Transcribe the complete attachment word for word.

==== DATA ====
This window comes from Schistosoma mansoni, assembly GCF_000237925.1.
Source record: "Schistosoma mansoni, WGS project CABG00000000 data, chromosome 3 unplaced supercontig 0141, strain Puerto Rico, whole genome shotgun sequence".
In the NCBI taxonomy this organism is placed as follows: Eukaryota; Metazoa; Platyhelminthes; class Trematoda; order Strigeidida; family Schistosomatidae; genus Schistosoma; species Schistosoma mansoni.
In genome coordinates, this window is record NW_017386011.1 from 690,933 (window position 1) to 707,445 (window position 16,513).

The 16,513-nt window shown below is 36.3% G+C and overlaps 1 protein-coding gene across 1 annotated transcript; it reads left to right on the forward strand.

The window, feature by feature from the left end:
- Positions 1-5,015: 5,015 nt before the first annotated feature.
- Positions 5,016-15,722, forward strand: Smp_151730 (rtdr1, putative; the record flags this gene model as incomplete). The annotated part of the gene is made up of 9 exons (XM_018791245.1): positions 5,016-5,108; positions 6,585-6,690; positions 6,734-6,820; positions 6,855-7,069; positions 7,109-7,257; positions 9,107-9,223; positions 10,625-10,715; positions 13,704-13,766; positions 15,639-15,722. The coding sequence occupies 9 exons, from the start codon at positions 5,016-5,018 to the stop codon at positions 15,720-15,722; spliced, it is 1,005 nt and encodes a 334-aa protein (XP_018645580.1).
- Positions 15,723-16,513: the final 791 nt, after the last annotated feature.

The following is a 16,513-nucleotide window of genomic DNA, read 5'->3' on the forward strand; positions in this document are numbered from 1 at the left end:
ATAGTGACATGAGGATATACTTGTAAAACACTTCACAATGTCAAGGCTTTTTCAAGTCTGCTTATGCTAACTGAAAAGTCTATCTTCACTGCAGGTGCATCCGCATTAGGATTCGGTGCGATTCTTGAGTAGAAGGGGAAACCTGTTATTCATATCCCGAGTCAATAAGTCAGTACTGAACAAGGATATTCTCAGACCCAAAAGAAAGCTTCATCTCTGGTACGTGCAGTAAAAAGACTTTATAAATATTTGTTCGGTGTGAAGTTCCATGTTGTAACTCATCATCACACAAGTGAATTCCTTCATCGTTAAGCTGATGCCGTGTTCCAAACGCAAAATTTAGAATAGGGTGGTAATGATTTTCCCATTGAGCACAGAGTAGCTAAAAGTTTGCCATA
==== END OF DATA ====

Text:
This window comes from Schistosoma mansoni, assembly GCF_000237925.1.
Source record: "Schistosoma mansoni, WGS project CABG00000000 data, chromosome 3 unplaced supercontig 0141, strain Puerto Rico, whole genome shotgun sequence".
In the NCBI taxonomy this organism is placed as follows: Eukaryota; Metazoa; Platyhelminthes; class Trematoda; order Strigeidida; family Schistosomatidae; genus Schistosoma; species Schistosoma mansoni.
In genome coordinates, this window is record NW_017386011.1 from 690,933 (window position 1) to 707,445 (window position 16,513).

The 16,513-nt window shown below is 36.3% G+C and overlaps 1 protein-coding gene across 1 annotated transcript; it reads left to right on the forward strand.

The window, feature by feature from the left end:
- Positions 1-5,015: 5,015 nt before the first annotated feature.
- Positions 5,016-15,722, forward strand: Smp_151730 (rtdr1, putative; the record flags this gene model as incomplete). The annotated part of the gene is made up of 9 exons (XM_018791245.1): positions 5,016-5,108; positions 6,585-6,690; positions 6,734-6,820; positions 6,855-7,069; positions 7,109-7,257; positions 9,107-9,223; positions 10,625-10,715; positions 13,704-13,766; positions 15,639-15,722. The coding sequence occupies 9 exons, from the start codon at positions 5,016-5,018 to the stop codon at positions 15,720-15,722; spliced, it is 1,005 nt and encodes a 334-aa protein (XP_018645580.1).
- Positions 15,723-16,513: the final 791 nt, after the last annotated feature.

The following is a 16,513-nucleotide window of genomic DNA, read 5'->3' on the forward strand; positions in this document are numbered from 1 at the left end:
ATAGTGACATGAGGATATACTTGTAAAACACTTCACAATGTCAAGGCTTTTTCAAGTCTGCTTATGCTAACTGAAAAGTCTATCTTCACTGCAGGTGCATCCGCATTAGGATTCGGTGCGATTCTTGAGTAGAAGGGGAAACCTGTTATTCATATCCCGAGTCAATAAGTCAGTACTGAACAAGGATATTCTCAGACCCAAAAGAAAGCTTCATCTCTGGTACGTGCAGTAAAAAGACTTTATAAATATTTGTTCGGTGTGAAGTTCCATGTTGTAACTCATCATCACACAAGTGAATTCCTTCATCGTTAAGCTGATGCCGTGTTCCAAACGCAAAATTTAGAATAGGGTGGTAATGATTTTCCCATTGAGCACAGAGTAGCTAAAAGTTTGCCATA